3. Fluorescent bioassays for toxic metals in milk and yoghurt

    Directory of Open Access Journals (Sweden)

    Siddiki Mohammad Shohel

    2012-10-01

    Full Text Available Abstract Background From a human health viewpoint, contaminated milk and its products could be a source of long-term exposure to toxic metals. Simple, inexpensive, and on-site assays would enable constant monitoring of their contents. Bioassays that can measure toxic metals in milk or yoghurt might reduce the risk. For this purpose, the green fluorescent protein (GFP-tagged trans factors, ArsR-GFP and CadC-GFP, together with their cis elements were used to develop such bioassays. Results ArsR-GFP or CadC-GFP, which binds either toxic metal or DNA fragment including cis element, was directly mixed with cow’s milk or yoghurt within a neutral pH range. The fluorescence of GFP, which is reflected by the association/dissociation ratio between cis element and trans factor, significantly changed with increasing externally added As (III or Cd (II whereas smaller responses to externally added Pb (II and Zn (II were found. Preparation and dilution of whey fraction at low pH were essential to intrinsic zinc quantification using CadC-GFP. Using the extraction procedure and bioassay, intrinsic Zn (II concentrations ranging from 1.4 to 4.8 mg/l for milk brands and from 1.2 to 2.9 mg/kg for yoghurt brands were determined, which correlated to those determined using inductively coupled plasma atomic emission spectroscopy. Conclusions GFP-tagged bacterial trans factors and cis elements can work in the neutralized whole composition and diluted whey fraction of milk and yoghurt. The feature of regulatory elements is advantageous for establishment of simple and rapid assays of toxic metals in dairy products.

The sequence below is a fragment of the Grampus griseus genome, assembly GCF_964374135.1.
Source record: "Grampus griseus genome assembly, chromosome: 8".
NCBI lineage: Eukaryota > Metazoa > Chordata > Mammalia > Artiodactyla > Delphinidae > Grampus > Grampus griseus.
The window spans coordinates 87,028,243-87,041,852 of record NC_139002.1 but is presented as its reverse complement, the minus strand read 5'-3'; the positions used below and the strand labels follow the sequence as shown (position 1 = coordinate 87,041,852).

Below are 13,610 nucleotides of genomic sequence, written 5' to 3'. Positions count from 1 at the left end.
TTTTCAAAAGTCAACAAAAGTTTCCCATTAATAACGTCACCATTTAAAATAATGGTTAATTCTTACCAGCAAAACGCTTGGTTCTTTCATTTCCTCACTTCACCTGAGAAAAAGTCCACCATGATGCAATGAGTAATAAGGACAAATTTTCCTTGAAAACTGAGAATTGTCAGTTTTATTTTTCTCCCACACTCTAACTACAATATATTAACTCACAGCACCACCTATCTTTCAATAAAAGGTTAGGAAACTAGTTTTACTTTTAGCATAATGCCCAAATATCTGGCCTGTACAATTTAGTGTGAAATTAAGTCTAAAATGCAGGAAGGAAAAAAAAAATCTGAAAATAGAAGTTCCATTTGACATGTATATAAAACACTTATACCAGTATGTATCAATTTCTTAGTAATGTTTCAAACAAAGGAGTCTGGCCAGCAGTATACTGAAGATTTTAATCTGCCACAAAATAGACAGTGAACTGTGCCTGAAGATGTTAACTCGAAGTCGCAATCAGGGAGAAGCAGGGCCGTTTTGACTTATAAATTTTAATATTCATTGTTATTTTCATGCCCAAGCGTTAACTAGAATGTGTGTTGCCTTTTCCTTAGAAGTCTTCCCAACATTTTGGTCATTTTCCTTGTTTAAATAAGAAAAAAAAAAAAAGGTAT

4. Bioassay for uranium mill tailings

    International Nuclear Information System (INIS)

    Tschaeche, A.N.

    1986-01-01

    Uranium mill tailings are composed of fine sand that contains, among other things, some uranium (U/sup 238/ primarily), and all of the uranium daughters starting with /sup 230/Th that are left behind after the usable uranium is removed in the milling process. Millions of pounds of tailings are and continue to be generated at uranium mills around the United States. Discrete uranium mill tailings piles exist near the mills. In addition, the tailings materials were used in communities situated near mill sites for such purposes as building materials, foundations for buildings, pipe runs, sand boxes, gardens, etc. The Uranium Mill Tailings Remedial Action Project (UMTRAP) is a U.S. Department of Energy Program designed with the intention of removing or stabilizing the mill tailings piles and the tailings used to communities so that individuals are not exposed above the EPA limits established for such tailings materials. This paper discusses the bioassay programs that are established for workers who remove tailings from the communities in which they are placed